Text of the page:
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Alcohol Dependence


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A presentation on Alcohol Dependence and General Alcohol Physiology. Delivered in 2012.

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Alcohol Dependence

  1. 1. Alcohol Dependence 2012 Alexandria Polles, MD
  2. 2. Alcohol Use Spectrum ABST NON- PROB USE AT- RISK USE ABUSE DEP Use Consequences Repetition Loss of control, preoccupation, compulsivity, physical dependence - - - + - - + -/+ - + + + + ++ + +
  3. 3. General Alcohol Physiology • 25% enters the bloodstream from the stomach, 75% from the intestine • 90% to 98% is removed in the liver, and the remainder is excreted by the kidneys, lungs, and skin. • 70-kg man can metabolize 5 to 10 g ethanol per hour (average drink contains 12 to 15 g ethanol)-alcohol dehydrogenase 90%
  4. 4. Blood Alcohol Levels Blood Ethanol Level Sporadic Drinkers Chronic Tolerant Drinkers 50-100 mg/dL or .5-1.0 g/dL Euphoria, gregariousness, incoordination Minimal or no effect 100-200 Slurred speech, ataxia, labile mood, drowsiness, nausea Sobriety or incoordination Euphoria 200-300 Lethargy, combativeness Stupor, incoherent speech, vomiting Mild emotional and motor changes 300-400 Coma Drowsiness >500 Death Lethargy, stupor, comaadapted from Goldman: Cecil Textbook of Medicine, 21st ed., Copyright © 2000 W. B. Saunders Company
  5. 5. Diagnosis • Structured Clinical Interview of DSM-IV (SCID) – Alcohol dependence – Alcohol abuse • Parallels the ICD-10
  6. 6. Alcohol Dependence In the past 12 months 3+ of: • Tolerance • Withdrawal • Increased use over time • Loss of control • Significant time spent obtaining, imbibing, recovering • Giving up important activities • Continued use in spite of perceived adverse consequences
  7. 7. Alcoholism Prevalence • Abuse – Men 13 % – Women 6 % • Dependence – Men 20 % – Women 8 % Alcohol Medical Scholars Program @ 2003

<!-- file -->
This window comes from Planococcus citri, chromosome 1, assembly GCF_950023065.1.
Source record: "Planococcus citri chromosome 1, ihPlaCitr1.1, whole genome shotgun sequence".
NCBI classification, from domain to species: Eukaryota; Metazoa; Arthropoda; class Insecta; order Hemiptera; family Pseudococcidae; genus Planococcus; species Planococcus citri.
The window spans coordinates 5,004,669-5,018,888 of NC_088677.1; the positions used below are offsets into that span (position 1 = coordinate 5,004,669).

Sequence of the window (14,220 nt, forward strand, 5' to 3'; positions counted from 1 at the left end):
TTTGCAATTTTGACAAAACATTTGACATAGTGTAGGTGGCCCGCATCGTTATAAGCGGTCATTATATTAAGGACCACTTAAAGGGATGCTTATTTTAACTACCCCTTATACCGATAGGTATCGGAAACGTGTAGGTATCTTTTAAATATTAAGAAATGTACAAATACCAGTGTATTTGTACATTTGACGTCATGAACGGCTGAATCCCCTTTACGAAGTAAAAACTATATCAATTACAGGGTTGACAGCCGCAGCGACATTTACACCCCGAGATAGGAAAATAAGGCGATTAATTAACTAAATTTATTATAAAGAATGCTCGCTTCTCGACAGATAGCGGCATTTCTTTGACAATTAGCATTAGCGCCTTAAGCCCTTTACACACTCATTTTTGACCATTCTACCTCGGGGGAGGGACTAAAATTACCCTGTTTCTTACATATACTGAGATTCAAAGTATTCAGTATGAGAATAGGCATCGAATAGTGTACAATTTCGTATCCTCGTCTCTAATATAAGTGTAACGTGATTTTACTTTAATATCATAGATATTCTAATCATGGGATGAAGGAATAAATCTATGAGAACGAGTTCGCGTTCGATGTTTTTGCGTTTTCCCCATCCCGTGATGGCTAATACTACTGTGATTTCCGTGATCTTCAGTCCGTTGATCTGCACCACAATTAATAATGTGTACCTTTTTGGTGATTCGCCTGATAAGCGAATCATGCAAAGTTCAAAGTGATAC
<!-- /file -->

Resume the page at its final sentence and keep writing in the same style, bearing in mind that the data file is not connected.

8. 8. • Alcohol Use Disorder as currently proposed for DSM V • A. A problematic pattern of alcohol use leading to clinically significant impairment or distress. • B. Two (or more) of the following occurring within a 12-month period: • 1. Alcohol is often taken in larger amounts or over a longer period than was intended • 2. There is a persistent desire or unsuccessful effort to cut down or control alcohol use • 3. A great deal of time is spent in activities necessary to obtain alcohol, use the substance, or recover from its effects • 4. Recurrent alcohol use resulting in a failure to fulfill major role obligations at work, school, or home (e.g., repeated absences or poor work performance related to alcohol use; substance-related absences, suspensions, or expulsions from school; neglect of children or household) • 5. Continued alcohol use despite having persistent or recurrent social or interpersonal problems caused or exacerbated by the effects of the substance • 6. Important social, occupational, or recreational activities are given up or reduced because of alcohol use • 7. Recurrent alcohol use in situations in which it is physically hazardous • 8. Alcohol use is continued despite knowledge of having a persistent or recurrent physical or psychological problem that is likely to have been caused or exacerbated by the substance • 9. Tolerance, as defined by either or both of the following: • a. A need for markedly increased amounts of alcohol to achieve intoxication or desired effect • b. Markedly diminished effect with continued use of the same amount of the substance • 10. Withdrawal, as manifested by either of the following: • a. The characteristic withdrawal syndrome for alcohol (refer to Criteria A and B of the criteria set for Withdrawal) • b. The same (or a closely related) substance is taken to relieve or avoid withdrawal symptoms • 11. Craving or a strong desire or urge to use alcohol • Specify the following: • Early Remission. This specifier is used if, for at least 3 months, but for less than 12 months, the individual does not meet any of the criteria 1-10 for a Substance Use Disorder (i.e. none of the criteria except for Criterion 11, “Craving or a strong desire or urge to use a specific substance”). • Sustained Remission. This specifier is used if none of the criteria 1-10 for a Substance Use Disorder have been met at any time during a period of 12 months or longer (i.e. none of the criteria met except for Criterion 11, “Craving or a strong desire or urge to use a specific substance”) • In a Controlled Environment. This additional specifier is used if the individual is in an environment where access to alcohol and controlled substances is restricted, and no criteria for a Substance Use Disorder have been met. Examples of these environments are closely supervised and substance-free jails, therapeutic communities, and locked hospital units. 8